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AKRON DATCB DEMOCRAT.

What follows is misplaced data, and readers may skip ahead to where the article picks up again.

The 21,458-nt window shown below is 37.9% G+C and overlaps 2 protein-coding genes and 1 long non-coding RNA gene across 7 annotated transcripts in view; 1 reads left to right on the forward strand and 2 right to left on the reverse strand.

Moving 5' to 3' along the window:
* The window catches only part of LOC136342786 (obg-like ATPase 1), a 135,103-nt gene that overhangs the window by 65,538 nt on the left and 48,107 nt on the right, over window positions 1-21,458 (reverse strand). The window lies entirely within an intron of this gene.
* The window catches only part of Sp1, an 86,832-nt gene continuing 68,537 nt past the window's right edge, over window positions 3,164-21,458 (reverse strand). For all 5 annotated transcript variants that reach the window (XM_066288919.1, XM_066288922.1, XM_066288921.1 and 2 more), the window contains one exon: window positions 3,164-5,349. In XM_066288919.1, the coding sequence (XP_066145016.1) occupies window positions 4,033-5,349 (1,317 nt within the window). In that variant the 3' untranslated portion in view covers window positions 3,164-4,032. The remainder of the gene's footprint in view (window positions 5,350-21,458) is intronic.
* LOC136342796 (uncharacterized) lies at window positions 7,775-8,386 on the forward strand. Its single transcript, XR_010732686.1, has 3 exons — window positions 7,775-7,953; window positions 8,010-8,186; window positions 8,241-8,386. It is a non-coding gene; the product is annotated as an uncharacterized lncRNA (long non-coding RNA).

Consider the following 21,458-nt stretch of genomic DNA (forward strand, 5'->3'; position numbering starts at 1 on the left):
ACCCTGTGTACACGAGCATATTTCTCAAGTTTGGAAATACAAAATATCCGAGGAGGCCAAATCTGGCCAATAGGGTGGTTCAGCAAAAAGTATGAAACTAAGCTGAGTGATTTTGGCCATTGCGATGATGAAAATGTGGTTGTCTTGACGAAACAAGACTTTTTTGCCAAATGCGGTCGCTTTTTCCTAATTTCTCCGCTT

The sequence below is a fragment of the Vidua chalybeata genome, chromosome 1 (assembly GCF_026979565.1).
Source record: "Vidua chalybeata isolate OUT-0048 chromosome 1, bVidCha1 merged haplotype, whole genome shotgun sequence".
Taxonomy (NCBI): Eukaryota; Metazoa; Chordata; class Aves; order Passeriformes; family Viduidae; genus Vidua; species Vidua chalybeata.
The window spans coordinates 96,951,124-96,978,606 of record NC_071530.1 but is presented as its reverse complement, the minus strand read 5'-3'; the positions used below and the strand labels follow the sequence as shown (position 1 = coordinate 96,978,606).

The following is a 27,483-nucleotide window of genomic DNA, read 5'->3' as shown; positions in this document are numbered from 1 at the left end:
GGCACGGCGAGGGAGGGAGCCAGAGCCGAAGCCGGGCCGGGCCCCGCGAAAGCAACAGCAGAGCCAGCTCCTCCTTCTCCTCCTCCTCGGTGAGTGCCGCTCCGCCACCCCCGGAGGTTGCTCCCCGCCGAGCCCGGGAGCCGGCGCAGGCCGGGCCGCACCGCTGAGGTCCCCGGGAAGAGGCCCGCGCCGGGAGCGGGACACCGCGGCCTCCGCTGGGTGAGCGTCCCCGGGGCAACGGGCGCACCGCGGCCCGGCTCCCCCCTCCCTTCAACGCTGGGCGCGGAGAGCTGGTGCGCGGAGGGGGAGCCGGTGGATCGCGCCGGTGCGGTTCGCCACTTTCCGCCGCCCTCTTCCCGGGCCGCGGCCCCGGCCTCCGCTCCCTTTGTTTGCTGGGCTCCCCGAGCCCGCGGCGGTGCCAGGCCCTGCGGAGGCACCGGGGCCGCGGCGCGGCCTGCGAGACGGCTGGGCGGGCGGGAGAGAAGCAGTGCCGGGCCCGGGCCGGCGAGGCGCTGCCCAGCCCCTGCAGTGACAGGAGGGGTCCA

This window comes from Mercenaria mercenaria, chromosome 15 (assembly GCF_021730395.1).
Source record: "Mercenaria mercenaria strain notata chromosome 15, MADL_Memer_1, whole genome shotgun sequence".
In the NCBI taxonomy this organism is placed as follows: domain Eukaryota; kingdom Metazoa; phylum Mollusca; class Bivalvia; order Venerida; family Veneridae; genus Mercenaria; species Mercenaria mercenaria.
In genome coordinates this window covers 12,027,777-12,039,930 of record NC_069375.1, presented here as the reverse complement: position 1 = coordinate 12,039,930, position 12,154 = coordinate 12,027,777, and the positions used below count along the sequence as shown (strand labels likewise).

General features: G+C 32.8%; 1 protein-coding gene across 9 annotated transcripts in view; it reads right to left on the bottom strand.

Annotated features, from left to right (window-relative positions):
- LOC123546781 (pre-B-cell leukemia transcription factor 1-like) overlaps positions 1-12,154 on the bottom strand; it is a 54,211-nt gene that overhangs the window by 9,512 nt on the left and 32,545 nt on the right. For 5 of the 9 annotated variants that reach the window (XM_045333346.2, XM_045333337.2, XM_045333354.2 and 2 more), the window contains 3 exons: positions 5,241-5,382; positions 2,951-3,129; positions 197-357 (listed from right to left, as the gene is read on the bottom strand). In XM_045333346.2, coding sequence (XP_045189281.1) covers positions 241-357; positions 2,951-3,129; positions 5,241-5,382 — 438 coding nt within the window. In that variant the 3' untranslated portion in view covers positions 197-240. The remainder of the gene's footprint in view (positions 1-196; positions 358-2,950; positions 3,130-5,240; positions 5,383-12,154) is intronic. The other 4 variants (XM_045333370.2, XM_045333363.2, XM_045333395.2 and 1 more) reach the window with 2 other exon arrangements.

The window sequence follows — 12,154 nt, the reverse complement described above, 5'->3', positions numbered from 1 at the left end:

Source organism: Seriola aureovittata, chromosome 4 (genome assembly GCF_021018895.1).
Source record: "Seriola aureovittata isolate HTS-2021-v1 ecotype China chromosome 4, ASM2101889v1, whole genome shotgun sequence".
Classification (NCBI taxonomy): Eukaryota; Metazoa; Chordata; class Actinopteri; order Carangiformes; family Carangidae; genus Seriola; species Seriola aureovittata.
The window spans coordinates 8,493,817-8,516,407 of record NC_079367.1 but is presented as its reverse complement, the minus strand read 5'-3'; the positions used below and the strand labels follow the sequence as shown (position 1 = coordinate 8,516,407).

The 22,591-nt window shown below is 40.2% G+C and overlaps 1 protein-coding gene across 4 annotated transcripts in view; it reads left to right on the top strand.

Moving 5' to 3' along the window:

VOLUME 11 NUMBER 147. AKRON, OHIO, THURSDAY EVENING, .OCTOBER 4 9, 1902. PRICE ONE CENT. 0 CONFIDENCE IN OPERATORS hy Mitel! !S Order Resumption. Detroit Conference Killed by New York, Oct. 0. A big local com- sf mission house reports that It has a ibp from high authority that tho coal strike will bo over Monday and coal oinlng pushed to tho utmost to meet tho demand. Washlngton.Oct 9. President Mitch- oil's letter replying to President Roose velt's proposition that tho miners go back to woik was recolvcd at tho tem porary White House this morning. It swaa later 'Jmado'"iublic. This Is tho letter declining to older 'tho miners to go back to work, Mitchell said the miners had met tho operators more than half way In agree- lnc to arbitrate and said, also, that f ho had no confidence In tho willingness : of the operators to do Justice to tho miners. That Is why the miners will PRESTO, The Police and Health Departments Must Trade Offices. It now turns out that the Police and Health departments must exchange their oflices In tho City Hall. All that's 'necessary for putting tho chango Into effect is for tho City Commissioners to order compliance with an act passed by the Board Wednesday. Whether this will bo done soon, is not known, and thero aro some who believe that the order will not bo enforced. On Vapor Lights To Put Tho Sun Vapor Light Co., of Can ton, has been re-hlred hy the city to furnish vapor llgbts, until a new con tract Is entered into, or until the pro posed municipal plant Is put In opera tion. The contract of tho company for furnishing vapor lights expired Sept 15. Under tho old contract, tho com " pany was paid at the rate of 4 cents NAVAL Service Is Attracting Young Men. Four Accepted by Akron Office Wednesday. "They're just beginning to And out -that, we're in town," said Boatswain J. W. Angus, who has charge of Ak ron's recruiting office for tho Navy, Thursday. "Yesterday thero wero 12 applications to enlist, and four out of the 12 were taken. Many more young fellows called at the office, 'just to look around,' as thoy said. They had not yet made up their minds about en listing, and In fact few of tliom have a very clear Idea about tho service." Tho recruiting office will bo open hero for two weeks, nnd thero will bo another office horo a fow weeks later. The peiccntngo of applicants who passed the examination is consldcied rathor higher than has ordinarily been the case. "Wo usually nccept only about 80 men In 100, and tho result in Akron is an agreeable surprise," said Boatswain Angus. "Thoy nro fine men, too, pretty much of a size." On Thursday morning there were throo nppllcants, but all throe failed. Those who wero successful Wcduesduy and the biauch of servico each will enter are a8 fol- Jows: Howaad H. Ghassagno, 402 St. Clar st, coal passer for training; Wm. P. Rlchter, 107 Stilling avc. Bar bertoii, coal passer for training; Geo. Would Not Started Striker a Soldier. not go to work pending some plan of settlement Detroit, Oct 0. Tho great coal con ference opened at 10 o'clock today and tho total number of delegates register ed Is 240. As souvenirs six hundred stick pins set with solltalro "black dia monds" wero distributed. Many cities aro represented and It Is hoped to for mulate a plan to ond tho strike. Shenandoah, Oct 0 John Durham, a striker 'warkllled Inst ulglit by Pn vato Wadsworth, of the 18th regiment. Wadsworth ,was on outpost Ho chal lenged tho striker twice, not no reply, and fired. Wadsworth surrendered himself and Durham's body was claim ed by friends. ODlcors say an attempt was being mado to dynamlto the camp. CHANGE! Wednesday a motion providing for the chango was presented and carried before tho Board, but later it was re moved -f roin tuo record, Tho act of removing It however, ,was not done regularly as a motion to reocnslder is necessary. The motion to reconsider was presented Thursday, but it was lost, all voting against It, with tho ex ception of Mr. Houser. Be Back Into Service a night for lamps. After the contract expired, the company wanted 5 cents per lamp, until the new contract was awardod. Tho Board refused to agree to this, nnd tho company refused to light its lamps. Slnco then a compro mise has been reached, nnd the com pany will receive 4 per lamp, until tho city finds out what It means to do with the municipal plant proposition. A. Martin, 524 East Exchango st, landsman for training; Georgo A. Hout Johnson, machinist second class. CURATIVE Act a Part of the Code Committee Worked Locked Doors. Behind (Special Correspondence.) Columbus, O., Oct 0. 'xae franchise section of tho code, curative act and all, wero passed at a mooting of the Con ference committee held last night be hind locked doors. The franchise sec tions wero adopted by unanimous vote of the committee. Thus it will bo seen that Colo, of Hancock, has changed his former position of antagonism to the curative act and Sharp, of Fairfield, tho lono Democratic member, for tho third time deserted his party on tho franchise question. WEDDED. Two Weil-Known Barberton Peo ple Made One. (Special Correspondence.') Barberton.Oct. 0 Mrs.MlIdrcd Mooro and Mr. Harry Carpenter, both well known Magic City people, wero mar ried Wednesday nt 3 p.m., at the home of Mr. and Mrs. II. A. Frick, on Third st Tho ceremony was performed by Rov, Klstlor, of tho Presbyterian church, Mr, and Mrs. Carpenter will begin housekeeping on Third 8t, and. iviu uo ub uuuiu uuur AwV i. BACK AGAIN. Mr, J. A. Swinchart Sailed Tues day For France. Mr. J. A. Swlnchart, vice-president of tho Firestone Tire & Rubber Co., and Inventor of tho Swlnehart car riage tire, which bo In orploltlng through various companies In whlb ho Is Interested, sailed from rf f - for Franco, Tuesday. Ho goes to Paris In the Interest of tho'Colonlat Tiro Co., which was organized loss than a year ago to exploit tho Swinchart tiro in Europe, oxcluslvo of Great Britain. Tho company has mado an inroad on Its competition in this field, and tho work Is being extended. Headquart ers abroad aro at Paris, and Mr. Swine- hart returned from thero for consulta tion wlUi his colleagues a short time ago. Mr. P. D. Hall, who is also Interested In the welfare of the Colonial Co., ac companies Mr. Swinchart PERSONAL Considerations Do Not Count Mayor Tom Talked to Many at Massillon. "The Issues Before the People Are Broad Ones." ' Massillon, Oct. 0 Mayor Tom talked to an audience of at least 4,600 men and women last night though bo was hoarse and also foverlsb. from colds ho has caught while traveling In the Tain via automobile. The Introduction of the issues of home rula and Just taxa tion struck a respouslvo chord in tho big audience, and If tho enthusiasm is an indication, it is believed that the customary 1,000 Republican majority in Stark county will vanish this fall. Tho-Mayor took several falls out of tho new code and the committees pre paring it. "It Is being prepared be hind olosed doors," he said, "and you may bo surethat whon It comes from the committee It will raise a stench to heaven." When told that he had done consld trablo for his employes in Cleveland, Johnson said: "That Is a private mat ter. We arc not trying tho case this fall upon tho Issue of whether Tom Johnson Is a good follow, or some Coun ty auditor a jolly companion, or Mark Hauna an excellent nolghbor. Tho issues before the people aro much broader, and rlbe above any such per sonal considerations." UMBRELLAS Of Buckley Post Features of tne Big Parade. Washington, D. 0., Oct. 0 The vet erans assembled at tho National G. A. R, encampment took part Wednesday in tho second grand review, since the one at the close of the Civil war. Ohio's representation was magnificent, thero being fully 8,000 veterans In line from tho Buckeye state. Buckley Post, of Akron, received much favorable com ment by reason of tho fact that they carried umbrellas on which were na tional colors and pictures of McKinley and Roosevelt. Theio were 25,000 men in lino, all told. Piesldent Roose velt reviewed part of the parade from tho stand, nnd rodo up and down tho lino in a carriage for the remainder. Played With Fire. As n result of children playing with fire, tho home of Mr. H. D. Hougland, of 100 Gnlo st., was in flames, Thurs day morning, at 8:20. Departments 1 nnd 3 wero called, and the file was put out before much damage was done. IHHIHHUUHHHHH i The First Registration Day This is the first of the regis- ;; trntlon days, and quite a num. - ber of new voters nnd voters who have lecontly removed to . this city, or have removed from -; ono ward to another, nie regis- -' tering. Other registration days - aro the 10th, 24th and 35th of -this month. Persons desiring to - register today can do so until 0 ". ". o'clock this evening, at tho reg- I '. ular voting places ini tholr wards. ". '. MJJ U UJJLt.lLU aifefcttt ORATORS Of G.O. P. Invited. Are H Mayor Tom Anxious For a Debate. J. V. Welsh To Be Chairman of Meeting, "Tibbals Republicans" Turned Down Campaign, News. Attorney J. V. Welsh has been select ed as chairman of tho .Tohnsdn meeting, to bo hold hero on tho ovening of Oct 10. Tho selection was mado Wednes day ovening at a meeting of tho Dem ocratic County Executive committee. Fow, If any vlco presidents, will bo appointed, but a Reception commlttoo will ber named later. In addition to the addrVss by Mayor Tom, thero will also be speeches oy Echo Hcislev and Newton Bakor, of Cleveland, and Mayor Tom 1h;s author ized tho County Executive committee to invito local Republican orators to be present Ho will dehato the Issues of tho campaign with any prominent Re publican, whom tho Republican Execu tive committee may select During the past few days a number of Republicans who woro actlvo in tho interests of Hon. N. D. Tibbals, while he was in tho race with Mr. W. E. Pardee for "nomination! as tho Republi can cnudldato for Probate Judgo, have been comparing notes, and tho results aro not a little surprising. They show that very few, if any, of tho supporters of Judge Tibbals were assigned to committees or made vice presidents on the occasion of the state campaign oponlng held here on the 27th of September. And thoso who wore most active in tLViibbals cam paign wero completely ignored, as if to administer a rebuke for their hav ing dared to sot up their opinions against those of Czar Andeison. This attitude must have been studied care fully, for It vas carried out to tho letter. At first -some of jtho nctl e Republicans who wero slighted paid no attention to it, admitting to them selves that an oerslght could easily occur during tho rush of preparations, but when several of them got to com paring notes, tho "oveislghts'' were soon to have been planned. Ex-Prosecutor R. M. Wanamaker was completely ignored, and so wore Sheriff P. G. Kelly, Deputy Walter C. Holllnger and Ralph S. Hamlin, E. M. Robinson and a score of others who were known to have worked for Judgo Tibbals. "Art" Rowley was also not THE MINE WORKERS' PRESIDENT. V p i ""' tlQHN MITCHELL f'ro.m, his latest PhotogroijU, listed In the high places, nnd Attorney John F. Hnldcrmnn was hid away In a sub committee. Although these men aro laughing over the incident, thoy are nevertheless disgusted, with the fact that even tho smallest honors of tho party aro parceled out In accordance wjth the orders of tho Czar. Br erj thing connected with tho opening locally was made to opcrato for Iho benefit of Messrs. Pardee and Barker. Anderson's favorite candidates. This petty act ling loit the Republican can didates hundreds of votes. At tho pri maries thero wero 3,G08 votes cast for Judge Tibbals and among this number ord hundreds who will not stand for allowing any ono man in tho party to uso Uio party as a means of showing his disapproval of a clans of independ ent citizens who do as thoy please. Nor will they stand for attempts on tho part of tho Czar's fnvorito can didates to monopolize tho influenco and (Continued on Sixth Pago.) KILLED His Sweetheart and Himself. The Crime of a Wash ington Man. Lovers' Quarrel Ended Tragedy. In Washington, Oct 0. Wm. Dougher ty, a bookbinder in tho government printing office, as tho outgrowth of a lover's quarrel, shot and killed his sweetheart, Miss Amelia Fishey, nnd then committed suicide at noon today at tho joung lady's boarding house. Miss Fisher .was also employed In tho government printing office. Dougherty was appointed to the government ser vice from Green county, Pa., and Miss Fisher was from the District of Co lumbia. GRAND RALLY Will Open New Cavalry Evangel ical Sunday School Rooms. Next Sunday will be a red letter day for the Sunday school of Calvary Bvan gellcal church. The now building which gives one of tho finest primary rooms in the city and six additional class rooms is completed and furnished. Tho entire Sunday school department of this church now affords a splendid equipment for its work. The opening exercises and annual rally will take placb next Sunday. Special exercises will be held In connection with tho regular session of the school and Rer. L. H. Soager, a former pastor, will preach morning and evening. MADE PRESIDENT! Ohio Synod Has Honored Rev. E. R. Williard. Talk of Moving Theological School tn rjp.vplanrl The annual meeting of the Ohio synod of the Reformed church began last evening In the Grace Reformed church. About 200 delegate wro present nt tho services and more ar rived today. Before, the first session had adjourned an Akron pastor re ceived tho highest honor that the synod bestows that of being Its presi dent Rev. B. R. Williard, pastor of tho Wooster avo. Reformed church, was chosen president Rev. Williard was formerly pastor of the Grace Re formed church, but a few years ago went to Canal Fulton, and recently returned to Akron to tho Wooster ave. church. Rev. WHlinrd's popularity in the synod Is as great as It Is In this city, where he Is acknowledged to be one of the most popular ministers. Among the most prominent men who will be here for tho synod are: Dr. Chas. Miller, president of Heidelberg; Dr. David VanHorn, president of tho theological seminary at Tiffin; Dr. D. S. Fouse, Supt. of Home MUgIons;and Dr. A. K. Bartholomew, secretary of tho Foreign Mission board. MORNING SESSION. Two hundred delegates wero pres ent at the morning sestlon of the syn od. The organization of the synod was as follows: President Rov. E. R, Williard; vice president, Rov. A. B. Baichley, Tiffin; corresponding secre tary, Rev. S. B. Nelklrk, Wooster; treasurer, A. Esterly, Yonngstown. The session was taken up with rou tino business and the appointment of committees. The chairmen of com mittees are: Religious services, Rev. 0. L. Alspach; Minutes of Synod,Dr. E. D. Wettuch; Minutes of Classls, Rev. D. A. Parks; Overrun Rev. J. P. Stahl; Examination and ordination, Rev. R. Keller; State of Religion and Statistics, Dr. L. B. 0. Lahr; Mis sions, Home and- Foreign, Rev. A. H. Zechlel; Heidelberg Theological Semi nary, Rev. S. E. Nelklrk; Heidelberg University, Rov. Henry S. Gc'keler; Benevolent and Religious Institutions, Rev. Jesse String; Sunday School nnd Cateehlzatloii, Rev. N. M. Mathes; Pud llcation, Rev. A. K. Zartman; Finance, Rev. J. J. Lebennan; Nominations, Rev. N. H. Kerst; Minutes of General GENTLE "Roast" For Mayor Doyle. Rev. C. L Alspach Spoke to Delegates About Him. In welcoming tho ministers and dele gates of the Ohio synod to Akron and Grace Reformed church, last night Rov. C. L. Alspach, tho pastor, re ferred to Mayor Doyle In terms that were not eulogistic to His Honor. He said: "Brethren of tho Ohio synod, I wolcomo you to Grace Reformed church and to Akron. Here we have a Mayor who allows everything else to go as it pleases, and I am sure that he will not arrest a few inoffensive preachers. Akron Is famed for her rubber. We have tried to sustain that reputation and have presented each delegate with a hard rubber badge." The souvenirs aro hard rubber chips about tho size of a silver dollar. Orange and scarlet ribbons aro at tached to the chip, which bears tho In scription: "Ohio Synod, Reformed Church, In tho U. S., Akron, O., 1002." LIFETIME Of Unusual Length Was Spent In Springfield. Mrs. Margaret Brown, aged 75 years, ono of tho oldest residents of Spring field township, died at her home thero Wednesday, after nn Illness of ono year. Mrs.Brown had resided p Sprqgt field practically all her life, and saw tho community, develop from' a, wlldar- Svnod Session. &J Synod, Rev. J. M. Kendlg; Dolegato to Women's Missionary Socloty of Ohio Synod, Rev, H. M. Henry. Mrs. A. K. Zartman, of Ft Wayne, Ind., president of the society, presided at the session of the Women's Horn Missionary society of the Ohio synod. There were CO delegates prevent Tho chairmen of the committees appointed nre: Plan of Work, Mrs, H. M. Her man; Statistics, H. 8. Gckeler; Reso lutions, Mrs. O. P. Foust; Appointment Mrs. H. Miller, Canton; Overture, Mrs. W. W. Keller; Auditing, Mrs. S. B. Yockey. The question of the removal of tho Theological Seminary of the Reformed church at Tiffin to Cleveland will come up for consideration during the synod. The matter of separating the theolog ical school from Heidelberg university has been agitated for somo time." It may be that action on the matter will be deferred for a year. If the seminary is removed it will go either to Dayton or Cleveland. There were three addresses at tho afternoon Beislon. D. Chas. E. MlUer president of Heidelberg university de livered an address on "Ministerial Re lief." The greetings of the Central Ohio synod were brought by Rev. F, W. Lelch, of Cleveland, Rov. J. H. Borsch, of Ft. Wayne, Ind., gave a talk on the Ft Wayne Orphans' home. SOME OF THE VISITORS. Among those registering thus far are: Mrs. C. L. Alspach, Akron, Miss F.an. nie Alter, Hallsville; Chas. "Bojander, Lake; Dr. L. B. C. Lahr, Delaware; S. Zimmerman, J. P. Zimmerman, Akron; Rev. C. E. Stoner, Basil; J, J. Excel!, Wooster; Rev. Wm. H. Shults, Xenla; Mrs. J. M. Smith, Louisville; Mrs. Frank Amer, Rev. G. H. Souder, Louis ville; Homer J. Miller, Canton; Fred Burlakaup, Oil City, Pa.; Mrs. E. G. Klotz, Rev. E. G. Klotz, West Salemf Rev. O. P. Foust, Massillon; Ber., A. E. Baickly, Tiffin; Mrs. J. M. Keodlg-, Youngstown; Enos Bricker, Leetonlaj Rev. A. H. Zechlel, Alliance; ReV.J. M. Kendlg, Youngstown; Rev. G. ,W. Beaver, Lisbon; W. W. Strode, YOungs., town; Rev. Amos Caseelman, Alliance; Rev. W. Casselman, HIbhetts; Carrie, (Contlnued on the Fourth Page.) ness to ltsvpresent state. Her husbapd, Lyman Brown, survives her. The fu neral services will be held at the homo In Springfield, Friday, at 2 p.m. In. tennent In Springfield. .,' . f TWO YEARS The Term For Munich pal Officers. Two In the Conference Favored Longer Term. (Special Correspondence.) "r " .Columbus, Oj, Oct. 0. Tho Joint conference of the House and Senate today by a vote of 8 to 2 decided that all officers of municipalities be elected simultaneously for two years. Longed worth and Denman voted ' No.'" They, favoied longer term. SINCE 1862 Mrs. Sarah Stratton Lees Lived In Akron. Had Mrs. Sarah Stratton Lees, aged C8 3 ears and a resident of Akron since 1802, died Wednesday night of heart disease nt the home of her daughter, Mrs. J. M. Sellwood, C01 South High st Funeral arrangements incomplete. Horse Shot. An officer of the Humane aoelet shot a' horse Wednesday, belonging to Chas. TImnierman. Tho horse wag ailk and said to bo suffering greatly. , " II I I !.(!- THE WEATHER: FAIR TONIGHT AND, PlWJPtUfJ PQOJU3B. " "" sA